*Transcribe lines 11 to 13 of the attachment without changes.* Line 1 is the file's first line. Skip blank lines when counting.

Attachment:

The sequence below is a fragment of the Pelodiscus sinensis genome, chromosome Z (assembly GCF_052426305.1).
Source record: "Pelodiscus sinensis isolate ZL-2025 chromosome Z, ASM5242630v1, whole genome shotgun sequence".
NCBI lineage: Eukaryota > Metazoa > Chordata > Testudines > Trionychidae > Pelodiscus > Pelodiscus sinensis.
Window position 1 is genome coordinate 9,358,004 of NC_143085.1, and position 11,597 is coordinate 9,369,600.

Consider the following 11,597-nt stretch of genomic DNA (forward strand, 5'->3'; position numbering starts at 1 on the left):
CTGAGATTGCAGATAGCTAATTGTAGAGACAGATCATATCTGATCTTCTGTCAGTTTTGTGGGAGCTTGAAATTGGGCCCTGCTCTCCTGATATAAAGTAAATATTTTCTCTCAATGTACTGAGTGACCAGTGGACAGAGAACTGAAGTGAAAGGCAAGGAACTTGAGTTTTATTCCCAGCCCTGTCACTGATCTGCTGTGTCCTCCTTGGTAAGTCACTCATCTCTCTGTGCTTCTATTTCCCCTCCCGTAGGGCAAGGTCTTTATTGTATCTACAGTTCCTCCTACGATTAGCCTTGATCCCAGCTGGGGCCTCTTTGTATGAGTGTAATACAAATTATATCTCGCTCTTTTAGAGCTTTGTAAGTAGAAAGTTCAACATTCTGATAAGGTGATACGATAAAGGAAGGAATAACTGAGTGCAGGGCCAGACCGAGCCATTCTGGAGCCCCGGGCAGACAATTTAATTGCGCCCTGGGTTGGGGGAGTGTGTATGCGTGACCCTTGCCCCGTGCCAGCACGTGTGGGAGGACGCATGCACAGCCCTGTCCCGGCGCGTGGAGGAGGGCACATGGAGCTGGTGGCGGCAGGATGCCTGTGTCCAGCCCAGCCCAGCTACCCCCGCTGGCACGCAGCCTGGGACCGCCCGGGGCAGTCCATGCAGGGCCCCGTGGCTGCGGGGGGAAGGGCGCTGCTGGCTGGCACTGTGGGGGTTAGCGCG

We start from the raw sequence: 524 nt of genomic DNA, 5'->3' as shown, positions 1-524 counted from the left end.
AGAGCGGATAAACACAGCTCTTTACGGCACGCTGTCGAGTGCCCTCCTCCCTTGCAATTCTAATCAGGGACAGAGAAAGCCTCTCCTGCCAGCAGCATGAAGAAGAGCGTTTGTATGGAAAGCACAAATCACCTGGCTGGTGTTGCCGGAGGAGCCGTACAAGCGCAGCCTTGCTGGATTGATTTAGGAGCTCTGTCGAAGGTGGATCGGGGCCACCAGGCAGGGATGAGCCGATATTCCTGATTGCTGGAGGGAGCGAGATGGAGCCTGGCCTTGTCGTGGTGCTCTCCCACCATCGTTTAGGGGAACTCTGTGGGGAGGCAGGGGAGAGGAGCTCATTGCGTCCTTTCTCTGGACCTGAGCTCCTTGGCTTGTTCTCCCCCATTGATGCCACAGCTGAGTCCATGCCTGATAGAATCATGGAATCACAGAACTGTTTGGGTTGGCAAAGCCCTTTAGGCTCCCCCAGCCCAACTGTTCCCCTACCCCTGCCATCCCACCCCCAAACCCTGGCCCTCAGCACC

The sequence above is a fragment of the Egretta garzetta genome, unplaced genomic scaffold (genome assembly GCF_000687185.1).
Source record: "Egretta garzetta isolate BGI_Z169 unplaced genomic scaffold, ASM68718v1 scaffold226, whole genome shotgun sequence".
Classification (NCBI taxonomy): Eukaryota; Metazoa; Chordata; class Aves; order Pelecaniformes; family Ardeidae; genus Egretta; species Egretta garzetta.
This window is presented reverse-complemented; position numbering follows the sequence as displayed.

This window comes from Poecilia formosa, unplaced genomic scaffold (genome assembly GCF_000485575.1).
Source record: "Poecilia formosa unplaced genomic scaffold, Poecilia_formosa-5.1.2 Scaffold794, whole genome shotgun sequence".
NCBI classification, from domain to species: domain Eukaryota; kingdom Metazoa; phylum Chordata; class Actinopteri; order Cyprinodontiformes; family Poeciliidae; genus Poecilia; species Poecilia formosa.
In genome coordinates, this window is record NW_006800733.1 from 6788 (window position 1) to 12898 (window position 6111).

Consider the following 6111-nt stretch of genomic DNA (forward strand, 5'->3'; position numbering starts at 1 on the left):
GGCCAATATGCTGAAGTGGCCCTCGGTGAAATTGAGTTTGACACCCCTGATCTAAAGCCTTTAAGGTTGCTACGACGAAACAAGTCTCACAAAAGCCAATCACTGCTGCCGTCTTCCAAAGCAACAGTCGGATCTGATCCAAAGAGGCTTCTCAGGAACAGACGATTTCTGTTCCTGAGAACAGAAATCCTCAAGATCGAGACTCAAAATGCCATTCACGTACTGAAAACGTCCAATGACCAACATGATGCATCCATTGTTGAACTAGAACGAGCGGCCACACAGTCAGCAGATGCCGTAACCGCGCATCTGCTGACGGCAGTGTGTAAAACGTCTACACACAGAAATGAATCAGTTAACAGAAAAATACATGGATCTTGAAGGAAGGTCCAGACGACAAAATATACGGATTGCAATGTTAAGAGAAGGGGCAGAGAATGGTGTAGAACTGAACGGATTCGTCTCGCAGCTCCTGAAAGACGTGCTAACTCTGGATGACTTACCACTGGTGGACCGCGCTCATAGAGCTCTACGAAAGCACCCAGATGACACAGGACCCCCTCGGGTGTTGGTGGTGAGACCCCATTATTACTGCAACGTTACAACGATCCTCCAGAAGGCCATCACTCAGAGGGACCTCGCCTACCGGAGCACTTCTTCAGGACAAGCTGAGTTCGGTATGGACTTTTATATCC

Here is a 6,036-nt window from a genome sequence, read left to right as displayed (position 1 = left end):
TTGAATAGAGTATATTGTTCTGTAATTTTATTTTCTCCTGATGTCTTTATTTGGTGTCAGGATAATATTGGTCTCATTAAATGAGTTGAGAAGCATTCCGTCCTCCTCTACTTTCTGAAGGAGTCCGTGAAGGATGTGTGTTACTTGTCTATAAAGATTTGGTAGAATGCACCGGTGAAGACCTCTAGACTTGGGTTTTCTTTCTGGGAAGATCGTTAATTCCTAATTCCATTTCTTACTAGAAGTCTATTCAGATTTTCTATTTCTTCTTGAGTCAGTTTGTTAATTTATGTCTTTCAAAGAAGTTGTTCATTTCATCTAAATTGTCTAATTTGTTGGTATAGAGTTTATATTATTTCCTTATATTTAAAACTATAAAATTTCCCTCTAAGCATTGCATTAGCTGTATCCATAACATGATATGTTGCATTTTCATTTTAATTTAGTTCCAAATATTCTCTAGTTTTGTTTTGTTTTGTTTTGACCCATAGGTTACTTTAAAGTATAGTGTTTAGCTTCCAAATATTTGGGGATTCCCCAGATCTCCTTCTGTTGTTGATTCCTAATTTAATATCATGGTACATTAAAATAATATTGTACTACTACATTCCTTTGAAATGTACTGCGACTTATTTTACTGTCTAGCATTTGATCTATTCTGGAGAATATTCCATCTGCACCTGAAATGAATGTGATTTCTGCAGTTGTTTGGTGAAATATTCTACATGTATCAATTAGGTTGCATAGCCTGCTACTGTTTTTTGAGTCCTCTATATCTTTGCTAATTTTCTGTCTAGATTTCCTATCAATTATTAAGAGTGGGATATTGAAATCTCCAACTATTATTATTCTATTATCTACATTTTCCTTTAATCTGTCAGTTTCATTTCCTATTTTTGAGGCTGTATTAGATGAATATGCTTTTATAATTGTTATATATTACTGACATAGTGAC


Classification (NCBI taxonomy): Eukaryota; Metazoa; Chordata; class Aves; order Pelecaniformes; family Ardeidae; genus Egretta; species Egretta garzetta.
This window is presented reverse-complemented; position numbering follows the sequence as displayed.

This window comes from Poecilia formosa, unplaced genomic scaffold (genome assembly GCF_000485575.1).